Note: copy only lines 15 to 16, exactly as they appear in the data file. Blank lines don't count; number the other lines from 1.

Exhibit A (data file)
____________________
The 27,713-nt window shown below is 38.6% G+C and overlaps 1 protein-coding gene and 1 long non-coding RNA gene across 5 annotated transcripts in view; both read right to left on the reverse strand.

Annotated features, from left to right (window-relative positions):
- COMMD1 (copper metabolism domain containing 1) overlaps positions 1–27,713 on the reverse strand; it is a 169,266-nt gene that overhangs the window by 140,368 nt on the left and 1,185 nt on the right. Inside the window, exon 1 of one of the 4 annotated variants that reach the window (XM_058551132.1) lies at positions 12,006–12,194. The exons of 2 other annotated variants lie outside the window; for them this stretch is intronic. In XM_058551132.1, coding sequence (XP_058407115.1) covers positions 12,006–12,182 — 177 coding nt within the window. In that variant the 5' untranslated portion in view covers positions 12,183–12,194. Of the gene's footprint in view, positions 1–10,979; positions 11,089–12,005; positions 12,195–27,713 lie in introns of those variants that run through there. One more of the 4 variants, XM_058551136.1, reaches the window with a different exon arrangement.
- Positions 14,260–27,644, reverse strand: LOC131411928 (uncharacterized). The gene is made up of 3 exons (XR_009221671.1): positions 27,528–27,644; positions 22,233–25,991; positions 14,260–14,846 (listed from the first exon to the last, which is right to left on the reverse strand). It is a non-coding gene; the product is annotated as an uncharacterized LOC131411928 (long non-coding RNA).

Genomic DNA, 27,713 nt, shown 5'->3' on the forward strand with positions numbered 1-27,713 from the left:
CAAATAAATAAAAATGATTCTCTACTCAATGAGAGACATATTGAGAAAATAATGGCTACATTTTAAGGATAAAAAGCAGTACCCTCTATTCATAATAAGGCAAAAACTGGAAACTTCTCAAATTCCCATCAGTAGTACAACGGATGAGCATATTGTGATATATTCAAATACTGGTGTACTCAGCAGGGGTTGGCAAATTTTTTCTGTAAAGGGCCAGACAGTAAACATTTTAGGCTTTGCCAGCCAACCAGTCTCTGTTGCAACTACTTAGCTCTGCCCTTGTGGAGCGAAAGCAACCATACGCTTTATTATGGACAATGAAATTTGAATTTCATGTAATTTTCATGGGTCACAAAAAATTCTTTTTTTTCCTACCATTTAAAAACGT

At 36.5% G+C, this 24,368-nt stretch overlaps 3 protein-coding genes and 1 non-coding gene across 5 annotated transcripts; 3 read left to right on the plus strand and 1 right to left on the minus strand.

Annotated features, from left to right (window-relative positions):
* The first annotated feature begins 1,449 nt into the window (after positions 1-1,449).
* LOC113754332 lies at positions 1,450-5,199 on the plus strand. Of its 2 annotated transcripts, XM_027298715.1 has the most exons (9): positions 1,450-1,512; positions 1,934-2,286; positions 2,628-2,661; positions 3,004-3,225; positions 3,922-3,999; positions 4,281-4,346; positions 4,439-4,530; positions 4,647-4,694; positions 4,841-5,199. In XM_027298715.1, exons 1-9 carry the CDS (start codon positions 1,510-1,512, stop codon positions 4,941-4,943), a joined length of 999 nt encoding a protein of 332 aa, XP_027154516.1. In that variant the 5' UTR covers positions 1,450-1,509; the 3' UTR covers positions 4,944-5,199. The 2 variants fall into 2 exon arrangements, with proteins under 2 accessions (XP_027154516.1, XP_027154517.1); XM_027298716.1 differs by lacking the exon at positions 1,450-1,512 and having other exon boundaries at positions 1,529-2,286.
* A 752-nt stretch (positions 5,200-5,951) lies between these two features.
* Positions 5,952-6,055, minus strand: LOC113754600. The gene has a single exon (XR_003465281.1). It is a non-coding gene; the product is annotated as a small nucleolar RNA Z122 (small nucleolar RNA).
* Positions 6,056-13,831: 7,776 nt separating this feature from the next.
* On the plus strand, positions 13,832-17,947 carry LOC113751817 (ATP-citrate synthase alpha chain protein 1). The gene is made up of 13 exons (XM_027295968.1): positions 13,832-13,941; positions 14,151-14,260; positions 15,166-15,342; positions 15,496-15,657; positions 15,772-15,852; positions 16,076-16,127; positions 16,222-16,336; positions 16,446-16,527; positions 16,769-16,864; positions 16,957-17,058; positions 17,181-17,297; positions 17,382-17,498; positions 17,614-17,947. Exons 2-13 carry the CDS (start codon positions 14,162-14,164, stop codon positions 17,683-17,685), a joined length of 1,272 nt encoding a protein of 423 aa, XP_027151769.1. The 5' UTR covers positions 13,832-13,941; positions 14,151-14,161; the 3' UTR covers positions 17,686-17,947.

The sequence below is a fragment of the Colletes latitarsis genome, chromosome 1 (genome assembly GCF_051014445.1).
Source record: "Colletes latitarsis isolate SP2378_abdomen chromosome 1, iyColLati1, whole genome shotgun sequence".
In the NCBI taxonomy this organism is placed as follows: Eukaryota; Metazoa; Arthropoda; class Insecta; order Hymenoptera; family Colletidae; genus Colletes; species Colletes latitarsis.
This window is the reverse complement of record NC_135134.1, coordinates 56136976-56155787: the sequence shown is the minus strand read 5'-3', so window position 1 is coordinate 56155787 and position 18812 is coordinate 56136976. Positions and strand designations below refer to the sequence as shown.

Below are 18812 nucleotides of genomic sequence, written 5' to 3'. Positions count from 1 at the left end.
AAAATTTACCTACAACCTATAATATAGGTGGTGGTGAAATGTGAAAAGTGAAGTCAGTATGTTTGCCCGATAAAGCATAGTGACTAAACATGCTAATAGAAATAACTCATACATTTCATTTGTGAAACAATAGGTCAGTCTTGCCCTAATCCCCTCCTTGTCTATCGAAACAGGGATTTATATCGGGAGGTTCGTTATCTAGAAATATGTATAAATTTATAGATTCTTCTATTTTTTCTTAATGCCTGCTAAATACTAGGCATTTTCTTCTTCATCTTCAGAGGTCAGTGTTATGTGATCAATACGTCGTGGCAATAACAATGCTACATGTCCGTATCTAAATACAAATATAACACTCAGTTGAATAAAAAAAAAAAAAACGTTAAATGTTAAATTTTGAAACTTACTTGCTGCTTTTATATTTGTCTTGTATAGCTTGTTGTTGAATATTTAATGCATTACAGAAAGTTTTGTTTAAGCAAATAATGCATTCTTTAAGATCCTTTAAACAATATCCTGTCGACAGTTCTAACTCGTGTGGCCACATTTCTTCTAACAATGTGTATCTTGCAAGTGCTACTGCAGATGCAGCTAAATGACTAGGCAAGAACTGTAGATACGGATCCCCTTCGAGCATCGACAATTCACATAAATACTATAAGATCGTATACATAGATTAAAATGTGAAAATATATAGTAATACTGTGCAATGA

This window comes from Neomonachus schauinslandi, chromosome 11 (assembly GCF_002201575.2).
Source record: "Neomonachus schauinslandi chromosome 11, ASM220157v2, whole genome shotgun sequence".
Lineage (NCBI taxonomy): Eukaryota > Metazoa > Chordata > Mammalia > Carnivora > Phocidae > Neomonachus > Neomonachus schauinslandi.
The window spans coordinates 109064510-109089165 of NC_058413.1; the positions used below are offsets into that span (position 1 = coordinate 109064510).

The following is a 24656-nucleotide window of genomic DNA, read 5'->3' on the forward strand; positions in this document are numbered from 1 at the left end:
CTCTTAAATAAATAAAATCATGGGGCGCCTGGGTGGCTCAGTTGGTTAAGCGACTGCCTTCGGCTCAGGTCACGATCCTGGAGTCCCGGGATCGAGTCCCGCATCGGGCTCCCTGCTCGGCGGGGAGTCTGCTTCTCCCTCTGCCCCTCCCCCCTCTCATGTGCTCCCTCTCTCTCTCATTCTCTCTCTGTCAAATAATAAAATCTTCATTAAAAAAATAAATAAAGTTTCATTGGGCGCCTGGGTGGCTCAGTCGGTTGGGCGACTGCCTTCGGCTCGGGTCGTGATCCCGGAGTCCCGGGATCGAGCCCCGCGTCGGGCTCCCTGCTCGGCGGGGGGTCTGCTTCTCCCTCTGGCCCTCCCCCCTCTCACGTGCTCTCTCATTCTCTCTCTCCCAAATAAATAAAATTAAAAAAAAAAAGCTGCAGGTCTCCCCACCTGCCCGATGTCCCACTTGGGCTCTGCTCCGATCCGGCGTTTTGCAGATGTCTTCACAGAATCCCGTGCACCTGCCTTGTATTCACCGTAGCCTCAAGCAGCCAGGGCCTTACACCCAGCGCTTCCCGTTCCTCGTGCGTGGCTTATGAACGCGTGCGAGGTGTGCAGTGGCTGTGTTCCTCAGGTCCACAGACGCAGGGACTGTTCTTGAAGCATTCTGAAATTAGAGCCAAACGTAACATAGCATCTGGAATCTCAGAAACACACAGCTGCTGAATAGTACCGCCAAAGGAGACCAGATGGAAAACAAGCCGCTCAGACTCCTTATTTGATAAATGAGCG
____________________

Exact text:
The sequence below is a fragment of the Colletes latitarsis genome, chromosome 1 (genome assembly GCF_051014445.1).
Source record: "Colletes latitarsis isolate SP2378_abdomen chromosome 1, iyColLati1, whole genome shotgun sequence".